disconcerting – accounts of Ms. Wong’s luncheon dates with celebrities.
When her byline stopped appearing in the Globe, you couldn’t help wondering what had happened. Rumours were
circulating: Hadn’t she had a breakdown or something? Or had she been fired for some serious breach of journalistic
ethics? So, when Jan Wong decides to tell us what happened, I’m going to listen, especially when this looks
like a rare chance for a glimpse into the behind-the-scenes workings of the world of journalism.
This book gives the whole story, not just the matter-of-fact events but all the emotional and personal repurcussions. In
2006 Ms Wong was sent to Montreal to write a story for the Globe about the killings at Dawson College in that city.
While working on the story, Ms Wong had an insight about three mass killings that had taken place in Quebec, the others being
the massacre at the École Polytechnique in 1989 and the one at Concordia University in
1992. It occurred to Ms Wong, that the three perpetrators of these tragedies had come from families of recent immigrants to
Quebec. In other words, they weren’t what Quebeckers would call pure laine i.e. old-stock Quebeckers. Ms Wong
opined that the resulting feeling of not being accepted, of being marginalized by the culture around them, might have contributed
to the murderers’ propulsion to violence.
Her published article, including that supposition, created a tsunami of a backlash. Ms Wong was berated for insulting Quebeckers.
She and the Globe were inundated with hate mail. Ms Wong herself received death threats. She was caricatured in the
Quebec media as a racist Asian. The Globe quickly retracted. The editor-in-chief published a column in which he regretted
that, in spite of Ms Wong’s excellent reporting, her opinion on the pure laine issue should not have appeared
in the news article. Such commentary, he said, should have been printed separately, if at all, as an "analysis."
Ms Wong was distraught that the Globe did not support her. Her article had passed through all of the Globe’s
regular stages of editorial scrutiny. Although she had always thought of herself as a stong person – and had been seen
as such by most other people, including her readers – the feeling of being abandoned by her employer of nearly twenty
years caused her emotional state to deteriorate rapidly. Soon, she found herself plunged into a major depression that lasted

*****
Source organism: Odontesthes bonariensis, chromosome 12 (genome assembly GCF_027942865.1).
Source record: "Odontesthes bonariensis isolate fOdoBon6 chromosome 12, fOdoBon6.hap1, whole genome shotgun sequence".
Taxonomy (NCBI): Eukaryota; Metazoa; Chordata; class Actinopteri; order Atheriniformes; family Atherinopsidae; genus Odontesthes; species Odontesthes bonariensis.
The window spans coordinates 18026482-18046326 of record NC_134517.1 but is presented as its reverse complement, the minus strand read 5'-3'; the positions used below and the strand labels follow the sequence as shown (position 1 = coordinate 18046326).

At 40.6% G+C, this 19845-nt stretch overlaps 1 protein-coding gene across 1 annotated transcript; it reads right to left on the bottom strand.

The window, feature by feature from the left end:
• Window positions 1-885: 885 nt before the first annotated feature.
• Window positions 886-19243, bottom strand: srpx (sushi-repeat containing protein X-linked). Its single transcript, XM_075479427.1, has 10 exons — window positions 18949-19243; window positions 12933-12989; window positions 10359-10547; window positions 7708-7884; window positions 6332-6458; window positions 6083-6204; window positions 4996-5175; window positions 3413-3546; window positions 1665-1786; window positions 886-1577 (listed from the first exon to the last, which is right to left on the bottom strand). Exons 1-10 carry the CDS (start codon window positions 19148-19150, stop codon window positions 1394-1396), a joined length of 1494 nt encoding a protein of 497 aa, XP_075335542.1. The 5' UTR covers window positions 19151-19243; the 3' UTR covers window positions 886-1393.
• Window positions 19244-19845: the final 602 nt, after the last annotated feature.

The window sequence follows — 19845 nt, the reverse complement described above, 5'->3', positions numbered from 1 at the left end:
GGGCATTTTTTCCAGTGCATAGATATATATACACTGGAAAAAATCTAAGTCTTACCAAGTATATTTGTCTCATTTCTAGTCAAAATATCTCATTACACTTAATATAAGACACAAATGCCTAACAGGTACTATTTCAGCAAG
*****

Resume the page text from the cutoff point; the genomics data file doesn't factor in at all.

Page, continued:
for about two years – a time that included protracted battles with the Globe’s management who, refusing
to acknowledge that sickness prevented her from working for that length of time, eventually fired her.
In Ms Wong’s account of this long ordeal, we get the symptoms of depression: the faulty memory, the inability
to organize, to keep appointments, the difficulty sleeping, the tears, the rages. There’s also the toll on Ms Wong’s
long-suffering (very) husband and her two teenage sons. We sit in on meetings with a family doctor, who prescribed sleeping
pills and tranquilizers. Ms Wong refused anti-depressants because she couldn’t accept the diagnosis of depression. When
she finally did, after consenting to sessions with a psychiatrist, she tried several anti-depressants. In one 23-month period
she received 29 prescriptions to deal with various symptoms. At the worst of it, she was taking 22 pills a day. The efficacy
of the anti-depressants was doubtful, in Ms Wong’s experience. She found that talk therapy with the psychiatrist was
more notably helpful.
Meanwhile, the Globe kept sending her peremptory notices by courrier, demanding her return to work and threatening
cessation of sick pay and benefits. Ms Wong kept receiving phone calls from an "intervention specialist" at Manulife. Ms Wong
never met this person who was trying to arrange for her return to work as soon as possible. One thing that the Globe
couldn’t accept was that Ms Wong’s travels, to promote her book Beijing Confidential were, as recommended
by her doctors, conducive to her recovery. The company had Ms Wong video taped at public functions and turned the tapes over
to a psychiatriast who, without meeting Ms Wong, declared that she was clearly fit to work.
It comes as no suprise to Globe readers that Ms Wong tells a story well. She’s very good with anecdotes. She
also knows enough to lighten this bleak tale with the occasional touch of humour. For instance, when she’s talking about
a music group in which she played the flute, she says that their performances took place mainly at retirement homes "where
the audiences were suitably captive and hearing-impaired." She lets us in on a poignant encounter with former Prime Minister
Jean Chretien, where both he and Ms Wong, in an unexpected exchange, revealed something of their souls.
Ms Wong’s story is important, not just in terms of her personal struggle but also in terms of its societal implications.
She discusses, for instance, the difficulty of diagnosing depression and the consequent lack of akcnowledgement of it as a
legitimate illness. (Ironically, the Globe, not long after its battle with Ms Wong, published a series of articles
about the importance of recognizing the perils of depression in the workplace.) Ms Wong gives information on the prevalence
of depression in society and the history of its treatment. These sections, larded with statistics, are the parts of the book
that I sometimes skimmed, even though I recognized their importance in anchoring the piece, as journalism, in hard facts.
I did find some journalistic flaws, though. Ms Wong speaks, at one point, of having taken a short, unpaid leave to write
a book about the minimum wage. She says that the Globe was demanding payment for her old notes from the maid series.
It’s not clear what that’s about. The reader’s left to make some rather huge inferences. Could it be that